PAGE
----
On the Charts: Katy Perry's Hot Summer - Rolling Stone
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On the Charts: Katy Perry’s Hot Summer

The pop superstar on ruling radio with “California Gurls”

In order to write her smash “California Gurls,” a glossy, SPF-500 celebration of suntanned flesh and West Coast pride that she calls “like rollerskating on a rainbow,” Katy Perry asked herself one (strange) question: WW2D — What Would 2Pac Do?

It started in March, at a swanky Oscars afterparty she attended with guests like Oprah and Madonna. At one point, Jay-Z’s “Empire State of Mind” came on the stereo, and Perry — who grew up surfing in her native Santa Barbara — watched as a room full of L.A. glitterati went crazy for a song about New York. “If 2Pac were here, he would not be OK with this!” she remembers thinking. “I felt like he was rolling in his grave.”

Inspired by Golden State classics like “California Girls” and “California Love,” Perry decided to craft a response. With a battalion of song wizards — Max Martin and Dr. Luke among them — she cobbled together a sun-kissed jam that sounded tailor-made for BBQs and beach parties. “I don’t like to say this publicly,” Dr. Luke says, “but I knew it was a hit while we were making it.” Just to be safe, Perry also recruited Snoop Dogg for a languid verse about bikinis and martinis. “An original west coast O.G.,” she says. “The perfect cherry on top.”

As John Ivey, program director for L.A.’s KIIS FM, tells it, the song’s impact “was immediate. The first day, we played it every hour.” It hit Number One on iTunes instantly, sold 1.1 million downloads in four weeks, and topped Billboard’s Hot 100 within a month. The speed is what’s most impressive: According to Ivey, “For a record to get into power rotation” — a hundred-plus spins per week — “usually takes six or eight weeks. “California Gurls” took 13 days. This week, the song busted another airplay record with 13,167 spins in one week.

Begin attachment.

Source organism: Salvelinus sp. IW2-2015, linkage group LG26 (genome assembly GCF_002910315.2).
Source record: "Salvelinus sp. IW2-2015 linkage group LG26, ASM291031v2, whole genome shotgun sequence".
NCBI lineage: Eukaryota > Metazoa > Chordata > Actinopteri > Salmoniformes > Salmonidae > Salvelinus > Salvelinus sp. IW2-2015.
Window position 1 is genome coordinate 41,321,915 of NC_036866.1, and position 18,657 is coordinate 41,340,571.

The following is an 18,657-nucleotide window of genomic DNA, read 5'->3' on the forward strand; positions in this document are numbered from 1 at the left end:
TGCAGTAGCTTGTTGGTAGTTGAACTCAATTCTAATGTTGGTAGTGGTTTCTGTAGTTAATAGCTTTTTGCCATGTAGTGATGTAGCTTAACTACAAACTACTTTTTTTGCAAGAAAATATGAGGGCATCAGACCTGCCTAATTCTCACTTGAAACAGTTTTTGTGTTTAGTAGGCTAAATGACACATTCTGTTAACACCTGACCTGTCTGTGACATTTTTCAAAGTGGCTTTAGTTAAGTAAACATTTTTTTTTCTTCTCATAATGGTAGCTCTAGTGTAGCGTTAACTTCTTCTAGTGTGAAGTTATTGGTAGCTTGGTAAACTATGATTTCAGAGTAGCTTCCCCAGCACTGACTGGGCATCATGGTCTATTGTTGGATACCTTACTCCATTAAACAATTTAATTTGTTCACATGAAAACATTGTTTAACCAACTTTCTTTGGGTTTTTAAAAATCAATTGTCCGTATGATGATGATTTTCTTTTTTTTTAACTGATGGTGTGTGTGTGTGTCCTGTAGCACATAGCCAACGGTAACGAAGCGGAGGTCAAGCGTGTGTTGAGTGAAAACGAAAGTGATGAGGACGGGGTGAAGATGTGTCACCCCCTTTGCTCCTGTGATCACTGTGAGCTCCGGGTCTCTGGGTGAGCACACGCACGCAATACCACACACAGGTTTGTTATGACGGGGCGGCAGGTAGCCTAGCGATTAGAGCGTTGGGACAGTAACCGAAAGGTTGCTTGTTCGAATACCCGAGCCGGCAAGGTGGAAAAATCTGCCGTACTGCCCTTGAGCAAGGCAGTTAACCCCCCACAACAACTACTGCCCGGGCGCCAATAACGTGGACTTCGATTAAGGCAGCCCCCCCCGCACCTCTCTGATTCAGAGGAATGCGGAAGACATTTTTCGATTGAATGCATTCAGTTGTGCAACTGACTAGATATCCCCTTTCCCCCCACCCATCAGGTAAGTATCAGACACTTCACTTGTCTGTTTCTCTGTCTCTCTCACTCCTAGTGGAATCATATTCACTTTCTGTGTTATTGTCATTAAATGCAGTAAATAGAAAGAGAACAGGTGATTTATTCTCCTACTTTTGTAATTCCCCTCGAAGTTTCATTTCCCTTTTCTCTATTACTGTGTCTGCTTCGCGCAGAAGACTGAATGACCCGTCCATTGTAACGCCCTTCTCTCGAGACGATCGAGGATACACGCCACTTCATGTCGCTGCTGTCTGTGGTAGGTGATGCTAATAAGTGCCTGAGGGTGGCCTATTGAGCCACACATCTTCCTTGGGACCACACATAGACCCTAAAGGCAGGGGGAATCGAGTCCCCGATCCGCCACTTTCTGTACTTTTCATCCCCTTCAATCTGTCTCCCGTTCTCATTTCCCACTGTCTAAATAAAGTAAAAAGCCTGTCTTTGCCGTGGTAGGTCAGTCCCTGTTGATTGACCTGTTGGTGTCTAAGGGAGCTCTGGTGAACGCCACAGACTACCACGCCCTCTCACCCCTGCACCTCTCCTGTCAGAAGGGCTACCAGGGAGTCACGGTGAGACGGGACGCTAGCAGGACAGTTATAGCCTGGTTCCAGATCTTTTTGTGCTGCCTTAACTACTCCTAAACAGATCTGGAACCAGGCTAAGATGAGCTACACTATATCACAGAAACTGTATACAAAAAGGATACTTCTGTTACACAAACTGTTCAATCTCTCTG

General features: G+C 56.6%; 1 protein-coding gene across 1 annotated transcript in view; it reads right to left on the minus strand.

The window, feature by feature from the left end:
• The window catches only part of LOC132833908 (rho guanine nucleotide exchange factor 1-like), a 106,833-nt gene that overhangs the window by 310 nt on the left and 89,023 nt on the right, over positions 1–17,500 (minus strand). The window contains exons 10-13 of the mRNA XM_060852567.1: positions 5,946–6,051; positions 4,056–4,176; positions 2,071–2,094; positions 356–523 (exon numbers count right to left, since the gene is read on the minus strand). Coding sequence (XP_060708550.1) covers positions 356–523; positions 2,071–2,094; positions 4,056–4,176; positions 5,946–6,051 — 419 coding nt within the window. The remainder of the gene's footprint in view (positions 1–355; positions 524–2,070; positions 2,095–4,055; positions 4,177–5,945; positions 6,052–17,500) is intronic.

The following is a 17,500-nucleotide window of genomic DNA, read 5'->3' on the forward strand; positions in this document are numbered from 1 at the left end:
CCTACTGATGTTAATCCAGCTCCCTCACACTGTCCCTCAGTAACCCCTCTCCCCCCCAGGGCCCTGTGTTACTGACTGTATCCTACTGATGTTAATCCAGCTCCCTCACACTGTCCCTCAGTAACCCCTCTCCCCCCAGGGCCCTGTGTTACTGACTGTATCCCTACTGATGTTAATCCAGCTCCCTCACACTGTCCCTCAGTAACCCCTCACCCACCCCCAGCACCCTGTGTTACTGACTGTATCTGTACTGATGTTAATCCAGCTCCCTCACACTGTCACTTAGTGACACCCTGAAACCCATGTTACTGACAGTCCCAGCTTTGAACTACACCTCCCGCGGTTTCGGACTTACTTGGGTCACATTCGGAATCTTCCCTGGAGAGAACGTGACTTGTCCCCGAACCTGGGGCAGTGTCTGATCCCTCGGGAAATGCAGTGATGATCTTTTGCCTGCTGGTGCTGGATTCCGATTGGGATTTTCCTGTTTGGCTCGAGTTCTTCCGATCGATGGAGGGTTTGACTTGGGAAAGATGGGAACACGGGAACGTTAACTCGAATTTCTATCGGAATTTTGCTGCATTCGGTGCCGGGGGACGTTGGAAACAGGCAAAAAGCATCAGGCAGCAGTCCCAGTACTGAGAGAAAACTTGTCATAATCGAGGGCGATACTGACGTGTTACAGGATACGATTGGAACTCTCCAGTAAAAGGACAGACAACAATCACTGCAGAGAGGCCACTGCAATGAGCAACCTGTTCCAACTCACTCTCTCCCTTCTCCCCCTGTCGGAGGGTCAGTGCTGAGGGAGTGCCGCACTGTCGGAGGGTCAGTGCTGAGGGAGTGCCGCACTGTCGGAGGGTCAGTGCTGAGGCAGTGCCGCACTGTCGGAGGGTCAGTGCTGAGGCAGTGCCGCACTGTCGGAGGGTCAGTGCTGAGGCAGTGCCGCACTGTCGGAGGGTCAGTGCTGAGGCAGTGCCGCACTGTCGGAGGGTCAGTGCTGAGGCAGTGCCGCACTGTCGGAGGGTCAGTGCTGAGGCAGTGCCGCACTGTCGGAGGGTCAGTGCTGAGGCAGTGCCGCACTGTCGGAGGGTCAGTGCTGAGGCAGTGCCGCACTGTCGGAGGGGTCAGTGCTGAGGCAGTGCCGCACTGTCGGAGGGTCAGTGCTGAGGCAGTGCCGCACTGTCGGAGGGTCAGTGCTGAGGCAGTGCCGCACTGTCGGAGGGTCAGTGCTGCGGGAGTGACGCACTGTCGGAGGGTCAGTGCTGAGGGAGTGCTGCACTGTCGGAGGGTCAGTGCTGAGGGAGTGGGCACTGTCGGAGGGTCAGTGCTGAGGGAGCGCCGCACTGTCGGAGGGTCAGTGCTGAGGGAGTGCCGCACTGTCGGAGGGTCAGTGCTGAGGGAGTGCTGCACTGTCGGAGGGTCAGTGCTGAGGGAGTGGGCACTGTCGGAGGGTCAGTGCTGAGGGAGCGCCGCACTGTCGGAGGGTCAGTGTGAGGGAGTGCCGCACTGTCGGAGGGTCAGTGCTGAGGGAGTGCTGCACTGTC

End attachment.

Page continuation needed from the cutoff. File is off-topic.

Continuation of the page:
A song about Daisy Dukes and girls “so hot [they’ll] melt your Popsicle,” timed to land just as summer heated up? “A perfect storm,” Ivey says. For her part, Perry says she was “pretty confident”: Her first hit, “I Kissed a Girl,” logged seven weeks at Number One in the summer of 2008, and she “was hoping people would dust that spot off for me.” She admits “California Gurls” “isn’t the deepest song,” and “is kind of a no-brainer.” But on summer vacation, she says, people “don’t want to be bogged down with some hard-to-swallow message. The sun’s starting to shine, everyone’s stripping off their clothes. And this is a great soundtrack for it.”

And there’s more where that came from. Perry’s second album, Teenage Dream, is due in August, and it’s already sparked buzz about possible follow-ups. Contenders include the innuendo-laden “Peacock,” which Perry likens to “Hollaback Girl”; “Firework,” an inspirational dance jam; and the title track, about first loves. “They could pull four or five [hits] for sure,” Ivey says. “It sounds like it’s gonna be a really deep record.”

In This Article: Katy Perry


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